Before finding this site, I didn't normally associate the Prisoner's Dilemma or other questions of Decision Theory with the field of Artificial Intelligence. After all, when writing software I don't have to negotiate to get the program to cooperate with me; rather, it obeys simply by the nature of its function.

So then my next thought was the possibility of autonomous agents needing to negotiate with each other. This could be multiple components of a superintelligent construct, or possibly multiple different superintelligent AIs that share resources of the planet between them. In this scenario, it would be important for the AIs to cooperate whenever they have conflicting tasks that use the same resources.

At that point, it occurred to me that the problem of programs concurrently requiring the same resource have been known to Computer Science for decades, known as the Dining Philosophers Problem. (The analogy of philosophers "only able to eat or think" reflects the historically low opinion computer scientists have for philosophers).

Of course, the philosophers in this analogy merely represent non-autonomous programs or execution threads, and not agents, but I think an analogous issue could still appear in the real world. For example, if two agents simultaneously arrived to a resource they both require, CDT would conclude both agents should attempt to obtain the resource at the same time, causing deadlock.

Officially, the Dining Philosophers Problem has "no general solution", but current operating systems have certain approaches to mitigate it, either with a global hierarchy of resources or a "waiter" implemented as a mutex.

On the surface, it would seem that a supervising operating system across all AGIs would be a trivial solution for their mutual cooperation. Similar to the Dining Philosophers Problem, a kind of mutex would be used to regulate autonomous agents across the network, a process currently known as the Internet of Things. In fact, this kind of operating system could be a cheeky way to solve almost any Newcomblike problem.

Of course, this doesn't always work in practice, because the AI also has to consider humans as agents in the same simulation, who are both unable and unwilling to be governed in the same operating system. So instead, the AI has to model other agents decisions using something like FDT or UDT.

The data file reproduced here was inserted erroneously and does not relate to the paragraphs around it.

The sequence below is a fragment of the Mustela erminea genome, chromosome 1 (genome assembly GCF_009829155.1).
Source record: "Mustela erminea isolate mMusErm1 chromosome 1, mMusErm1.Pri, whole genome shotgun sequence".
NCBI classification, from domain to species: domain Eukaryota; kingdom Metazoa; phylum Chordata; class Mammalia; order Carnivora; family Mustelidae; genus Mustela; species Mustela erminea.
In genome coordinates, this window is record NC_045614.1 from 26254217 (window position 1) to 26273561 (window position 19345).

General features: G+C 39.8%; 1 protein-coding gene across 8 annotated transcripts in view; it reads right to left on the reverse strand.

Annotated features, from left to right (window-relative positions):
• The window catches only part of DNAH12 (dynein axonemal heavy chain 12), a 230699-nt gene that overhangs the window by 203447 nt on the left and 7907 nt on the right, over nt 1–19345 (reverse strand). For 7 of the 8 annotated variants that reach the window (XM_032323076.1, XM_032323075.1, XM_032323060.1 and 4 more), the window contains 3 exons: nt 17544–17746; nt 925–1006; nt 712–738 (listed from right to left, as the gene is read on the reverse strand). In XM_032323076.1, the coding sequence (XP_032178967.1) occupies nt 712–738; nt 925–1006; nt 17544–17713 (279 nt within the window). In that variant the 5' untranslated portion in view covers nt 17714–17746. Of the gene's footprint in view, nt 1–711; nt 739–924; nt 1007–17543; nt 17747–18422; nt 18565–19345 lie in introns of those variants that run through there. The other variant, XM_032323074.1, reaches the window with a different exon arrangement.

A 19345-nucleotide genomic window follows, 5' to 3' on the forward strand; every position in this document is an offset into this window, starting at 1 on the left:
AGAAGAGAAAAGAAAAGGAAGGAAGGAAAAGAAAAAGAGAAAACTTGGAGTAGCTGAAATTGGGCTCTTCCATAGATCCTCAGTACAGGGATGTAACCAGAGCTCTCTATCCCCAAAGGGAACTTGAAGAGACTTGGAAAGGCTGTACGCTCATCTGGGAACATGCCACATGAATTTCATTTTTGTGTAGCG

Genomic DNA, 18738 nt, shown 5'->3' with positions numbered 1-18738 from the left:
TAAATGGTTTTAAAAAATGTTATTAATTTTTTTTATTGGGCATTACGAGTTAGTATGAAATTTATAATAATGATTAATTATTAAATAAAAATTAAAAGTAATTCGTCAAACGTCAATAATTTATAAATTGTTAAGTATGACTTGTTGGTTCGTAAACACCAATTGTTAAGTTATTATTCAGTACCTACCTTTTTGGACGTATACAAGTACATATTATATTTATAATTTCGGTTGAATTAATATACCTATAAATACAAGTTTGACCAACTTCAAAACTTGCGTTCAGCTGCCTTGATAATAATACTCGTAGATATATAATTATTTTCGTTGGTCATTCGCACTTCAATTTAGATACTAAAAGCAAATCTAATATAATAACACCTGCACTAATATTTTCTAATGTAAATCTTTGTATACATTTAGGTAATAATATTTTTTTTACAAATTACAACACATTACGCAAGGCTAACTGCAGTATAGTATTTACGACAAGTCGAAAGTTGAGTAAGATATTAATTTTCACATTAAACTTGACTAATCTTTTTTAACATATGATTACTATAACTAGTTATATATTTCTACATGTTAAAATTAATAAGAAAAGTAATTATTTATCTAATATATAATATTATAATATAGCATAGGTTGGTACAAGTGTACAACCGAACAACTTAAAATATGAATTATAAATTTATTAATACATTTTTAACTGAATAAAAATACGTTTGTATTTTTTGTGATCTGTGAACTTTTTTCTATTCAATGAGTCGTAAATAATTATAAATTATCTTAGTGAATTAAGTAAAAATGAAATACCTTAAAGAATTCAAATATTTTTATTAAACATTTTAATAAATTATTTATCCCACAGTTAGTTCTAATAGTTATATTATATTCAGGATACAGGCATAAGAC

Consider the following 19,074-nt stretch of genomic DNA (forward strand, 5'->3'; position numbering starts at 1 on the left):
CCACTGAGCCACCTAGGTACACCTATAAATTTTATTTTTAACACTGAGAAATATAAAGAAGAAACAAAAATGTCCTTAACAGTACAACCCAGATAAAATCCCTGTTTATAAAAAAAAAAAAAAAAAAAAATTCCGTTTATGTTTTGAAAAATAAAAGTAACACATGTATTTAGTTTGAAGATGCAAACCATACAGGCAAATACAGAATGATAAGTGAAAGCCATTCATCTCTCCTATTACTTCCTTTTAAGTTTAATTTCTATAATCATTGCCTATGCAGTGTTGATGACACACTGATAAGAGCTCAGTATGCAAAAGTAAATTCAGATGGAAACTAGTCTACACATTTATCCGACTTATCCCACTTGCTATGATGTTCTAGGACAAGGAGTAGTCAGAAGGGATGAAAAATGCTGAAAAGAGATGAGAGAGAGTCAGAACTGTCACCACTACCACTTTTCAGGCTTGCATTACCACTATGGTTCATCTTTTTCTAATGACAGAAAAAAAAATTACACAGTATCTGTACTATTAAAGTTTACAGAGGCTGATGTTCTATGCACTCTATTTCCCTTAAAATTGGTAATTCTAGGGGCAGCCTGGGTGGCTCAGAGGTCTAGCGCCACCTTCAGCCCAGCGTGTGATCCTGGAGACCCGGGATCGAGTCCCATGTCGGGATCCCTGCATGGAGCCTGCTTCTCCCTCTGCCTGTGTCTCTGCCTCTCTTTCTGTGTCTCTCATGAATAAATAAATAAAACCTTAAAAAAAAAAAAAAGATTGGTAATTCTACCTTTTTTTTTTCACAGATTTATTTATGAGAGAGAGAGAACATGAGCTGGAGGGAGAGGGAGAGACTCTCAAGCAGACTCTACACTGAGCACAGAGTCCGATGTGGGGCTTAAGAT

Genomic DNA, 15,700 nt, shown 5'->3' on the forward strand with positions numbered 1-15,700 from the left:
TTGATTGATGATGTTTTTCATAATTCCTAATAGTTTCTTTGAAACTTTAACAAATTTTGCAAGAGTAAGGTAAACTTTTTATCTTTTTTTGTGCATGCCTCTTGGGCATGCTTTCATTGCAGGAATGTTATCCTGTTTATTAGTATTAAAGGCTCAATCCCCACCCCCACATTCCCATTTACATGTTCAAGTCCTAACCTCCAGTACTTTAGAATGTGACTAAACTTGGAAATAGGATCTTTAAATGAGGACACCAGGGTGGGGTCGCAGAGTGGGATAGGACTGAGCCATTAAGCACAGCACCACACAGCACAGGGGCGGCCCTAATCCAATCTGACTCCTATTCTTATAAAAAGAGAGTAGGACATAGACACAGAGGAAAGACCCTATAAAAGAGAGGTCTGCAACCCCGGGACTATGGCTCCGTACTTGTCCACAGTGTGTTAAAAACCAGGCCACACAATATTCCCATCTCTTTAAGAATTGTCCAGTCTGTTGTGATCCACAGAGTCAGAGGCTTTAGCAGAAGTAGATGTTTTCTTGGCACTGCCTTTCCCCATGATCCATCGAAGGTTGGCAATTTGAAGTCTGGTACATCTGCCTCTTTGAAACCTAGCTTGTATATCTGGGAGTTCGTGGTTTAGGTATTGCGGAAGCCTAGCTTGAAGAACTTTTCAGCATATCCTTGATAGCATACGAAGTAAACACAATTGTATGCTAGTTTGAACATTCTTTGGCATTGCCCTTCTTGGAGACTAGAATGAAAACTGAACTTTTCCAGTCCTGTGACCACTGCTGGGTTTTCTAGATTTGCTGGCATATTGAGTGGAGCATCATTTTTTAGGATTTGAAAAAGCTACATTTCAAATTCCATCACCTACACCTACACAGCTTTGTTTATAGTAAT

So in the situation where the Dining Philosophers are autonomous agents, how would FDT resolve the problem? I'm not very experienced in the field, but from what I read I would guess that each philosopher would understand the tasks that the other one needs to do, because they can assume that they all have copies of the same function. So, the philosophers would defer to whichever task is of greater importance, or has a more pressing time limit, or takes shorter time, etc.

On a final note, I start to wonder what it would be like if a computer had no operating system at all, but instead relied entirely on Decision Theory. An OS is basically a monarch of the computer, dictating an organization for programs who can't decide for themselves. But if programs were autonomous, then a computer can essentially run on "anarchy" with each execution thread carrying their own Bible of FDT.

New to LessWrong?

New Comment
2 comments, sorted by Click to highlight new comments since: Today at 4:30 AM

The processes need to agree on a shared solution algorithm. If the algorithm does consequentialist decision making, it needs to be able to anticipate how a possible joint policy it might suggest to all processes works out (so unless it's some flavor of FDT, it's going to be very confused by what's going on). But in general it could be any algorithm that does anything. The toy example of cooperation in PD can be scaled up to running an algorithm instead of following (C, C), as long as that algorithm (but not its output) is as obvious to both processes as (C, C), as an option for what they might want to do.

So if there is some well-known algorithm, say harsanyi(X, Y), whose adjudication the processes X and Y would predictably abide by, they can each separately verify that fact about the other with reasoning about programs, run the algorithm, and then blindly follow its instructions, secure in the knowledge that the other did the same.

What a funny and fascinating question. I wish I could answer it and I hope somebody else who understands the decision theory better is able to formalize the problem and do so, if it's as cool as I'm imagining it is and not somehow a trivial or incoherent thing to ask.